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Fundamentals outweigh ‘noise’ -- BSP

Posted on October 10, 2016

THE PHILIPPINES’ “self-sustaining” growth should help fortify market confidence in its economy and calm investor jitters in the face of a volatile global environment and political “noise” at home, the chief of the Bangko Sentral ng Pilipinas (BSP) told peers gathered in Washington D.C. for the Oct. 7-9 International Monetary Fund (IMF)-World Bank annual Fall meetings.

“Because we are a small open economy and subject to shifts in global market sentiment, we have fortified our domestic sources of economic growth and built the necessary domestic institutions to help ensure that our good growth performance is self-sustaining,” BSP Governor Amando M. Tetangco, Jr. said in his speech, a copy of which was e-mailed to reporters last weekend.

The country’s robust growth momentum should give investors reason to remain confident at a time of uncertainty in global financial markets, rising geopolitical risks and some “noise” at home, Mr. Tetangco said.

Philippine gross domestic product (GDP) grew by 7% last quarter -- besting even China and second only to India among comparable Asian economies -- fueling last semester to grow 6.9%, just below the top end of a 6-7% official forecast for the entire 2016. The last two weeks have seen the IMF, World Bank and the Asian Development Bank pencil a 6.4% growth for the Philippines this year, while Socioeconomic Planning Secretary Ernesto M. Pernia reiterated on Thursday last week a 6.5% full-year projection which he first floated on June 21, nine days before President Rodrigo R. Duterte assumed office.

“It is easier said than done, but I believe the best tool to manage market sentiment is to anchor confidence on sound macroeconomic fundamentals,” Mr. Tetangco said in Washington D. C. late last week.

“Market sentiment is susceptible to irrational shifts and noises in the short run. But consistent and sustained sound macroeconomic fundamentals -- coupled with clear and timely communication -- will enable market players to eventually filter out noises and rationally align their expectations and sentiments.”

Mr. Tetangco’s remarks came as local financial markets have reeled from negative market sentiment, believed to be driven largely by external factors but aggravated by Mr. Duterte’s outbursts against key strategic trade and aid partners as well as a rising body count in the government’s fight against the narcotics trade.

Latest available BSP data show the weeks spanning Aug. 29 to Sept. 23 marking the longest stretch this year, so far, of net outflow of foreign portfolio funds amounting to some $790.06 million, as $1.871-billion total outflows offset $1.081-billion gross inflows.

The Philippine Stock Exchange Index has dropped 2.8% since the day before Mr. Duterte’s June 30 inauguration, the only decliner among major Asian gauges and trailing an 11% advance in the MSCI Emerging Markets Index. It’s the poorest showing for a new leader since stocks slumped 31% in 1998 in the first 14 weeks of the presidency of Joseph E. Estrada, the film actor turned politician who was impeached for corruption three years into his term.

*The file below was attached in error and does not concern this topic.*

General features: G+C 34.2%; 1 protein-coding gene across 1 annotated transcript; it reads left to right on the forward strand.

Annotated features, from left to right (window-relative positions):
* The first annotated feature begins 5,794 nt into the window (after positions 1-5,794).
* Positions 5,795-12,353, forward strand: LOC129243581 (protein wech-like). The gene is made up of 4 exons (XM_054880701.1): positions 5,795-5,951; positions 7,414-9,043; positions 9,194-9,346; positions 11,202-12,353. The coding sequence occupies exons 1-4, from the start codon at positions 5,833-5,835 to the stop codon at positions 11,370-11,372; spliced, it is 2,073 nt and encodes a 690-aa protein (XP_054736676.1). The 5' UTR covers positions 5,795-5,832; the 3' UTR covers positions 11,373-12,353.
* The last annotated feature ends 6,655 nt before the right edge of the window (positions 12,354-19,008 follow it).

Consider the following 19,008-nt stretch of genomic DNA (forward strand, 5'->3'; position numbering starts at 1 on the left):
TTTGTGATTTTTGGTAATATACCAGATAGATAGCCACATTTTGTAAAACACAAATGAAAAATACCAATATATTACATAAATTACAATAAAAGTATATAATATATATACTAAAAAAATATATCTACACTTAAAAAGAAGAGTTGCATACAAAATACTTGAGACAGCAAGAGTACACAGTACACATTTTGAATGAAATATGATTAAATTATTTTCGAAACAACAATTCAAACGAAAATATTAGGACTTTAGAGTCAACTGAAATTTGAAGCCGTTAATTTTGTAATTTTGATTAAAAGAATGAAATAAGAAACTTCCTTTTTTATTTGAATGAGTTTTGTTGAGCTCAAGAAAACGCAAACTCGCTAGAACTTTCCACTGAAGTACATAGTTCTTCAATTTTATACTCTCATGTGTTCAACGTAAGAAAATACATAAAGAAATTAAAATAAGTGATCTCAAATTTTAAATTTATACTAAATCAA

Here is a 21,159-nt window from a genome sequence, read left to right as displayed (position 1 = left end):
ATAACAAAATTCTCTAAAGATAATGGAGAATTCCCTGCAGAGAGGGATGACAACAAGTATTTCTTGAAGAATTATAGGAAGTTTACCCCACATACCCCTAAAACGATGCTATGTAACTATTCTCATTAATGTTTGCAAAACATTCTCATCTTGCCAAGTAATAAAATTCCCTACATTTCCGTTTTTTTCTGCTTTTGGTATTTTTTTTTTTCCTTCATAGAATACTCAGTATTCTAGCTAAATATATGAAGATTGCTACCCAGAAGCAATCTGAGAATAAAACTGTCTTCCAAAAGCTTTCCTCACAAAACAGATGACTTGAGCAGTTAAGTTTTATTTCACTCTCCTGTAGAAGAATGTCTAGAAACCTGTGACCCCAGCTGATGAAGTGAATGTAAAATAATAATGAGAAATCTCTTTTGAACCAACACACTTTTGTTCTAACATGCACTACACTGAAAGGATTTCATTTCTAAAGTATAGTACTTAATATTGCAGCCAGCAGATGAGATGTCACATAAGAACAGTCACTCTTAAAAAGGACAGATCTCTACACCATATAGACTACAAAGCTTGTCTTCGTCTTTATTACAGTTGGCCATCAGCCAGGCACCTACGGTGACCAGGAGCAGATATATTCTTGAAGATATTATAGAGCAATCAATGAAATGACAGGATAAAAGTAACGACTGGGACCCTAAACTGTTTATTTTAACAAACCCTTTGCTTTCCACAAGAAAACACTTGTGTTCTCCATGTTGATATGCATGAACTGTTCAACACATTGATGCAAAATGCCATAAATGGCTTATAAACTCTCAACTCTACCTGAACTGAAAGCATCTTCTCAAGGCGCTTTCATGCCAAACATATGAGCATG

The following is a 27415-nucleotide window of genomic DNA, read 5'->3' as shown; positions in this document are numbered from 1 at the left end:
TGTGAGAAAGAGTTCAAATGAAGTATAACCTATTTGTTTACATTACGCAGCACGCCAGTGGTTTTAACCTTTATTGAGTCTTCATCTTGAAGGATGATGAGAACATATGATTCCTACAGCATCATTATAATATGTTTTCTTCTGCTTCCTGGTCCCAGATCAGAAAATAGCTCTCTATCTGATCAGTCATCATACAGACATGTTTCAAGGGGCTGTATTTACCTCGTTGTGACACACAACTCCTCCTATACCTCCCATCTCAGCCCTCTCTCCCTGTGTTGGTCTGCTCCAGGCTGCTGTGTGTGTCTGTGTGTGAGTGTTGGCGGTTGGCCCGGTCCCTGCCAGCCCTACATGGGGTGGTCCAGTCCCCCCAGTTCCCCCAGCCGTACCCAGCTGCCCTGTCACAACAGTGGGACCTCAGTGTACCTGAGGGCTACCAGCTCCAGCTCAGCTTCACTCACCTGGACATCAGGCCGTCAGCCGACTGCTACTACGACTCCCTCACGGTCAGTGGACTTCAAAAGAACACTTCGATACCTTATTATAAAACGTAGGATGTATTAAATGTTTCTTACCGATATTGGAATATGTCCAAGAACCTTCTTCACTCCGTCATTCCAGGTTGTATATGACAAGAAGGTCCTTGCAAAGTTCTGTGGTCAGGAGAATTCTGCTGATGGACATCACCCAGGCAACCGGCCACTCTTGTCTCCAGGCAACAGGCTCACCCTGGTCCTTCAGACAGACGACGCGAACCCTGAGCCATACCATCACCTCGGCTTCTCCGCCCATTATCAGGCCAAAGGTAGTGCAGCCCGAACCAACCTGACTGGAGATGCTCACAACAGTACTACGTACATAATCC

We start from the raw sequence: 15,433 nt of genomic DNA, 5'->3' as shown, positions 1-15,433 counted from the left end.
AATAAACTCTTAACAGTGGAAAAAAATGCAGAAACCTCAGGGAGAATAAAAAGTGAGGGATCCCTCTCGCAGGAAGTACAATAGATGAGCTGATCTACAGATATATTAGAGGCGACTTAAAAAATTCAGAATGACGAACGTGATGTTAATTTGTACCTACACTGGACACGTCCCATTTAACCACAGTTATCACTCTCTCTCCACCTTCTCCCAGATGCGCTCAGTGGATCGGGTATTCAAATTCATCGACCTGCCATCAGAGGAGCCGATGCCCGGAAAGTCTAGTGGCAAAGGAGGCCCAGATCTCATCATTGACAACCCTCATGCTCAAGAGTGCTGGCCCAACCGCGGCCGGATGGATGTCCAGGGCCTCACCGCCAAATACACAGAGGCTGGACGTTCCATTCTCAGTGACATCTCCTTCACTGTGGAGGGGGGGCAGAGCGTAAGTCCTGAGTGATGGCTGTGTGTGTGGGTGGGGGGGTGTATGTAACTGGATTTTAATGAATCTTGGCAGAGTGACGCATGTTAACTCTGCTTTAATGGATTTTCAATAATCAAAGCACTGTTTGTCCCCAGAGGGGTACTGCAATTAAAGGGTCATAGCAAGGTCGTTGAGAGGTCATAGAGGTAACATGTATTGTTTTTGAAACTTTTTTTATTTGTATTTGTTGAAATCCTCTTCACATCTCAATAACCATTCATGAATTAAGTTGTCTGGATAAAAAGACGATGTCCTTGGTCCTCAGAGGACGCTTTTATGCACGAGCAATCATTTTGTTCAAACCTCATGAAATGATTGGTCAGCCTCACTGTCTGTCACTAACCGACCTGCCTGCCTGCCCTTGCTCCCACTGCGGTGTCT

Analysts partly attributed the weak financial markets to Mr. Duterte’s outbursts against the United States, the European Union and the United Nations and his oft-stated intention to move the country closer to China and Russia.

Central bank officials said the weaker performance of local markets was largely a reaction by foreign portfolio investors to a protracted guessing game on when the US Federal Reserve will again hike interest rates -- after doing so in December last year for the first time in nearly a decade -- causing emerging market currencies to depreciate against the dollar.

Global debt watcher S&P Global Ratings affirmed its investment grade rating for the Philippines last month, but flagged “rising uncertainties” in terms of policy predictability under Mr. Duterte.

Still, BSP’s Mr. Tetangco said the economy can well weather risks, backed by its solid fundamentals.

“We have also remained committed to economic reform. In other words, we have kept our ‘own house in order.’ We believe these initiatives have helped to anchor positive sentiment among both domestic and foreign investors,” Mr. Tetangco added.

In a separate speech during the IMF-World Bank Group meetings, Finance Secretary Carlos G. Dominguez III said the Philippines is poised to help fuel Asia’s economic expansion “in the next few years” on the back of investment-led growth and bigger public infrastructure spending while keeping “exemplary fiscal discipline.”

“As the mature industrial economies slow down, we intend to pick up the slack and contribute our fair share in driving growth for the global economy,” said Mr. Dominguez.

The Duterte government plans to spend more on infrastructure and social services in a bid to fuel economic growth by as much as 8% annually towards 2022, and at the same time trim poverty incidence to 17% by the time it steps down in the middle of that year from the 26.3% officially logged as of end-June 2015. -- Melissa Luz T. Lopez with input from Bloomberg